End of Exodus International: what does it mean?
The closure of Exodus International is good news. Unfortunately it’s not the end of “reparative therapy.”
If we remember, reparative therapy these days is not really about attempting to change one’s sexual orientation. That is what it was up through the 1990s.
Last year, even Exodus attempted to distance itself from groups like NARTH who still advocate that you can “fix” the brain to not be gay. Nowadays, reparative therapy means “overcoming homosexual behavior, and taking control over one’s attractions.” Basically, Exodus had ruined its brand-name as a result of its earlier vision, causing a lot of pain in promising orientation change, and could never recover from that while this “new” paradigm emerged. The paradigm of “gay is okay, just don’t act on it” is still upheld by many organizations. So, don’t read too much into the end of Exodus. Just look to Mormonsandgays.org to see reparative therapy alive and well.
In the evangelical world, as NARTH puts in response to Exodus’s closure:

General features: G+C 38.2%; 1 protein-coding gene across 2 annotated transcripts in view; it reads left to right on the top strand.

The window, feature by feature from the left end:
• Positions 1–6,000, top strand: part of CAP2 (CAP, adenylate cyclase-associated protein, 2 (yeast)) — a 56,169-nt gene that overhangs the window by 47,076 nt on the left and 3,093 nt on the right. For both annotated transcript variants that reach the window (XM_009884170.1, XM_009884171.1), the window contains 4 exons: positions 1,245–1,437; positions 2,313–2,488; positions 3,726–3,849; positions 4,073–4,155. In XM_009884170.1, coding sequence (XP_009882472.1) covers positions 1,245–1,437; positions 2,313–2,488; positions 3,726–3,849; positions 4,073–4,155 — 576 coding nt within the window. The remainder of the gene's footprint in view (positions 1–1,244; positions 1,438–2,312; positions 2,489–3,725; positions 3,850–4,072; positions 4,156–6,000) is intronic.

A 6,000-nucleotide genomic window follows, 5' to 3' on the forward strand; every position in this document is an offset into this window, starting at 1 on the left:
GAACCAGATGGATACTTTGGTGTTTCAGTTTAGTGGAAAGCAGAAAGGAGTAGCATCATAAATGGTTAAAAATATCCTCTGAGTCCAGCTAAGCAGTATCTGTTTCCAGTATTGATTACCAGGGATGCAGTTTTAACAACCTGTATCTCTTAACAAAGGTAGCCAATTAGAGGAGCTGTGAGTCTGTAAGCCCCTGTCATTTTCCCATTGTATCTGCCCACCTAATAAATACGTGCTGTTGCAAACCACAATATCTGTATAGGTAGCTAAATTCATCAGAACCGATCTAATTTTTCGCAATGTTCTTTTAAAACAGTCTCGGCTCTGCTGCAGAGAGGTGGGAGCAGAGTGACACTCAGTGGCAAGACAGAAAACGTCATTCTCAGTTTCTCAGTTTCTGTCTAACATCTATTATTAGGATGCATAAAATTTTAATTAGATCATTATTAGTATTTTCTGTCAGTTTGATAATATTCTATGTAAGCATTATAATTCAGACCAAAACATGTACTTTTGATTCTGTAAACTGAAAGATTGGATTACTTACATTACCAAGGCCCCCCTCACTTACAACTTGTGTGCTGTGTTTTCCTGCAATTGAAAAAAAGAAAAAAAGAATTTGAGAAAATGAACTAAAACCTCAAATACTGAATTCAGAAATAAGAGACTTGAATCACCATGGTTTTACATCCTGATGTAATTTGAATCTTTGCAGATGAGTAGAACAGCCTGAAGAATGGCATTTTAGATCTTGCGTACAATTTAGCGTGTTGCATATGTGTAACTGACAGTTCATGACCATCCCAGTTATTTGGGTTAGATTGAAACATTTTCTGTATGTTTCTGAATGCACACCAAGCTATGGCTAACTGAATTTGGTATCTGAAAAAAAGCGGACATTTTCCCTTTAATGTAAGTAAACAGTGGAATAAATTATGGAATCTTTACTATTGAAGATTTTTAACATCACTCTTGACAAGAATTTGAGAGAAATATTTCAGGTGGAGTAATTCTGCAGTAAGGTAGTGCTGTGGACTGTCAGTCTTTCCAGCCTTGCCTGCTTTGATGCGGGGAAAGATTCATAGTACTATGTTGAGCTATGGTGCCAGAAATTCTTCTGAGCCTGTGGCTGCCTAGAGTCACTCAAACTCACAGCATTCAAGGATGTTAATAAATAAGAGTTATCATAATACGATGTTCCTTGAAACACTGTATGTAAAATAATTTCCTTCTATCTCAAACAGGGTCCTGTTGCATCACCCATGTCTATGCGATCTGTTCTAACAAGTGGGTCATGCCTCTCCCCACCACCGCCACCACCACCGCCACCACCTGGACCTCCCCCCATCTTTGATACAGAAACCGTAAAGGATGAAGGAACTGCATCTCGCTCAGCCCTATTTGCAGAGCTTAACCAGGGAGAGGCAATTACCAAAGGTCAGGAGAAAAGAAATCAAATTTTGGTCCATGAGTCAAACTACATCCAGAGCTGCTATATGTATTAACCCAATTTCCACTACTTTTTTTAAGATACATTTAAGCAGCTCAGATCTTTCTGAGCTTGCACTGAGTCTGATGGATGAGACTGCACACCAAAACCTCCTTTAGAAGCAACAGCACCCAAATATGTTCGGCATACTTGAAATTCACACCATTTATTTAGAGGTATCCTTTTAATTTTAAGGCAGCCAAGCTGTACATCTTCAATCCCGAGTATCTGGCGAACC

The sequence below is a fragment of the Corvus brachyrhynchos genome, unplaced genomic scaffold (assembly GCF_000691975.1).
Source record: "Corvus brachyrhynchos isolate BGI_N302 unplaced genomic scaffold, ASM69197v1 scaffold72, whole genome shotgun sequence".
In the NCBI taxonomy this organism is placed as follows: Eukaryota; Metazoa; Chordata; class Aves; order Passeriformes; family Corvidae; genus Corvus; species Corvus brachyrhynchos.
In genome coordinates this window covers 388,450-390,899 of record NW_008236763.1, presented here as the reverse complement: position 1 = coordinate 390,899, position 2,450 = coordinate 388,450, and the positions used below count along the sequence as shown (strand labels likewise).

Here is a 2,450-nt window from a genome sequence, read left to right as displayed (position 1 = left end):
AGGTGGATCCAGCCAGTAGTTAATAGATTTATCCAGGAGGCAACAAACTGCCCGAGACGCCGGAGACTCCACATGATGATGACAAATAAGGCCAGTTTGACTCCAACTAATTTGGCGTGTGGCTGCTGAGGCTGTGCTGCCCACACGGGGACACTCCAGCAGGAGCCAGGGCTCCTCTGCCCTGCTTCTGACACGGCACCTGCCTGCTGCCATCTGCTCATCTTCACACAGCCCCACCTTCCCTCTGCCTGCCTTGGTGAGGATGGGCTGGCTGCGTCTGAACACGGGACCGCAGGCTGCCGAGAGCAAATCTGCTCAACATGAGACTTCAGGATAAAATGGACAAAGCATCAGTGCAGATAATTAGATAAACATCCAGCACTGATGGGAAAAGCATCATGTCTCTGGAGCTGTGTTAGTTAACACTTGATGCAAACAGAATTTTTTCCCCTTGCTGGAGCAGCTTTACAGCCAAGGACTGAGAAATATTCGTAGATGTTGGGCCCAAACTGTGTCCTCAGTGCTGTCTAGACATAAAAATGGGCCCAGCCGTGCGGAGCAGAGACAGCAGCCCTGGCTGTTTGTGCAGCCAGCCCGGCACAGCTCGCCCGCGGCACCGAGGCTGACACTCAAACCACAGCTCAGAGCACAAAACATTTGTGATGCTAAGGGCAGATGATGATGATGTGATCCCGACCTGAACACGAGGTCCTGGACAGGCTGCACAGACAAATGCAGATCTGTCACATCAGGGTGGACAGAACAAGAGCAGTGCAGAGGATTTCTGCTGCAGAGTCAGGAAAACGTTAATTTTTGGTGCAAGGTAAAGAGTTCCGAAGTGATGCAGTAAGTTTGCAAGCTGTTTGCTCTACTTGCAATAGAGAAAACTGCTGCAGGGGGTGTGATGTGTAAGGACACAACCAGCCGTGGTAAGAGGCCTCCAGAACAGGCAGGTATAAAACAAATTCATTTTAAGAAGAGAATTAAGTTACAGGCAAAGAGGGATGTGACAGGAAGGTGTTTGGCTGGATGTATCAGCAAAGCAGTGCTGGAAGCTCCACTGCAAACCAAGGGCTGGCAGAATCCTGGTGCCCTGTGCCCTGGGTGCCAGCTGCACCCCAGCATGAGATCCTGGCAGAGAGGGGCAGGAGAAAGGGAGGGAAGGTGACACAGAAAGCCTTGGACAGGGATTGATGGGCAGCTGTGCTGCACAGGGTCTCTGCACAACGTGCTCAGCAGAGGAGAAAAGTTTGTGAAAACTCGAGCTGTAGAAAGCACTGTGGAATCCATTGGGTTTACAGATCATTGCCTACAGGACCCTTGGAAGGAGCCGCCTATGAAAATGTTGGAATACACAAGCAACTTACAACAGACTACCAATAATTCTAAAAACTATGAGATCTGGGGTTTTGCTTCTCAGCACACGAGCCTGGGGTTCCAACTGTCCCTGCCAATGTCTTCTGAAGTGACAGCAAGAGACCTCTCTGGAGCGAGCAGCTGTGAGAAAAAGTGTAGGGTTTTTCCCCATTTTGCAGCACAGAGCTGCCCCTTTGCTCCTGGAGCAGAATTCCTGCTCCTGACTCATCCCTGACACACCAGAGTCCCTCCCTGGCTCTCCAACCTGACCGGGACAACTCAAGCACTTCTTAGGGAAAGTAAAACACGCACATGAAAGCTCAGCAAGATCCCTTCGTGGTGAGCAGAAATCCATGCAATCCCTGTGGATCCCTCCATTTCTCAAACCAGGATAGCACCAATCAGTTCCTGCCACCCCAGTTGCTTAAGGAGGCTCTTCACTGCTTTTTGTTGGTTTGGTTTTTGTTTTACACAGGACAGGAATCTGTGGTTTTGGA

Most of the local Exodus affiliated ministries had started to reorganize into a new organization that began about a year ago, Restored Hope Network.
I just noticed that Evergreen International (the LDS version of Exodus) has a brand new URL: http://www.thessavoice.com/
Click here for a rundown on the 3 main LDS gay orgs: Evergreen, North Star and Affirmation.
Meanwhile, SCOTUS should be issuing its ruling on same-sex marriage mostly likely next Monday or Thursday. Most are predicting a limited ruling (i.e., one that does not apply to the whole country).
True, it’s not the end of reparative therapy, yet it still seems like a good sign that the large national organizations distancing themselves from the idea that people can change orientation through therapy.
Also, I had to click on new URL to figure out how to parse “thessavoice.com”. What? Thes Savoice? Thess-a-voice? lol
Supposed to be “The SSA (same-sex attraction) Voice.” Kind of a silly name, heh.
The notion that people can change their orientation through therapy, I think, has been mostly dead for probably the last decade or so.
Even those who called themselves “ex-gay” were mostly not arguing that they were becoming “straight,” per se, but that they were becoming “holy” (and that the gay identity need not apply to them).